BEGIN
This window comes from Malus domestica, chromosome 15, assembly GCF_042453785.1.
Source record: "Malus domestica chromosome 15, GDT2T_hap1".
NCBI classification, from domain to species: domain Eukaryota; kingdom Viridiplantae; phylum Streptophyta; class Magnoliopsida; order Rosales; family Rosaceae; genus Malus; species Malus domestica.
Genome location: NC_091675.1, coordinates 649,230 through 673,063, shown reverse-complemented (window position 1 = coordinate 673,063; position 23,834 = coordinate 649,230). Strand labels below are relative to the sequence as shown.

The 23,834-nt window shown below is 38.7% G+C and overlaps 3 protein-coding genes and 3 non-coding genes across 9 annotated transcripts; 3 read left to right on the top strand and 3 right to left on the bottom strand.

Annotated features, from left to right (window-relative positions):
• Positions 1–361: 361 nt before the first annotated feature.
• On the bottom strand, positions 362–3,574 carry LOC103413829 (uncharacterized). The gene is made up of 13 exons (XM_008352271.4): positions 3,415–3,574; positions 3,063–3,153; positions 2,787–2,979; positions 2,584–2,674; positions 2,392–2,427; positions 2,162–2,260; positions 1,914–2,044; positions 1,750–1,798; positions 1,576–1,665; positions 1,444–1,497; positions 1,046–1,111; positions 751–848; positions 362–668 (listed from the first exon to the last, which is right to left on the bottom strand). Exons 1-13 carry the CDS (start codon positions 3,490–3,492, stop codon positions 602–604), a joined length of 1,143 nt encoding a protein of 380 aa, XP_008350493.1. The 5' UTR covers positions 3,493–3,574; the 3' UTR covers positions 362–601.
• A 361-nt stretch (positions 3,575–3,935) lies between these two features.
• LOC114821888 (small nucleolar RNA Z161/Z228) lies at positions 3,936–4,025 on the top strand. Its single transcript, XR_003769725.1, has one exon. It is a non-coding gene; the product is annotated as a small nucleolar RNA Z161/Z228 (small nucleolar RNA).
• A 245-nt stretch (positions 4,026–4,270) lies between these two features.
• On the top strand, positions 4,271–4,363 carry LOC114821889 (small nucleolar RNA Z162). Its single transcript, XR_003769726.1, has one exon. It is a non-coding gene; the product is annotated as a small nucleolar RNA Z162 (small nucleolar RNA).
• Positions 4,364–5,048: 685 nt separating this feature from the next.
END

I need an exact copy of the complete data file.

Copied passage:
This window comes from Malus domestica, chromosome 15, assembly GCF_042453785.1.
Source record: "Malus domestica chromosome 15, GDT2T_hap1".
NCBI classification, from domain to species: domain Eukaryota; kingdom Viridiplantae; phylum Streptophyta; class Magnoliopsida; order Rosales; family Rosaceae; genus Malus; species Malus domestica.
Genome location: NC_091675.1, coordinates 649,230 through 673,063, shown reverse-complemented (window position 1 = coordinate 673,063; position 23,834 = coordinate 649,230). Strand labels below are relative to the sequence as shown.

The 23,834-nt window shown below is 38.7% G+C and overlaps 3 protein-coding genes and 3 non-coding genes across 9 annotated transcripts; 3 read left to right on the top strand and 3 right to left on the bottom strand.

Annotated features, from left to right (window-relative positions):
• Positions 1–361: 361 nt before the first annotated feature.
• On the bottom strand, positions 362–3,574 carry LOC103413829 (uncharacterized). The gene is made up of 13 exons (XM_008352271.4): positions 3,415–3,574; positions 3,063–3,153; positions 2,787–2,979; positions 2,584–2,674; positions 2,392–2,427; positions 2,162–2,260; positions 1,914–2,044; positions 1,750–1,798; positions 1,576–1,665; positions 1,444–1,497; positions 1,046–1,111; positions 751–848; positions 362–668 (listed from the first exon to the last, which is right to left on the bottom strand). Exons 1-13 carry the CDS (start codon positions 3,490–3,492, stop codon positions 602–604), a joined length of 1,143 nt encoding a protein of 380 aa, XP_008350493.1. The 5' UTR covers positions 3,493–3,574; the 3' UTR covers positions 362–601.
• A 361-nt stretch (positions 3,575–3,935) lies between these two features.
• LOC114821888 (small nucleolar RNA Z161/Z228) lies at positions 3,936–4,025 on the top strand. Its single transcript, XR_003769725.1, has one exon. It is a non-coding gene; the product is annotated as a small nucleolar RNA Z161/Z228 (small nucleolar RNA).
• A 245-nt stretch (positions 4,026–4,270) lies between these two features.
• On the top strand, positions 4,271–4,363 carry LOC114821889 (small nucleolar RNA Z162). Its single transcript, XR_003769726.1, has one exon. It is a non-coding gene; the product is annotated as a small nucleolar RNA Z162 (small nucleolar RNA).
• Positions 4,364–5,048: 685 nt separating this feature from the next.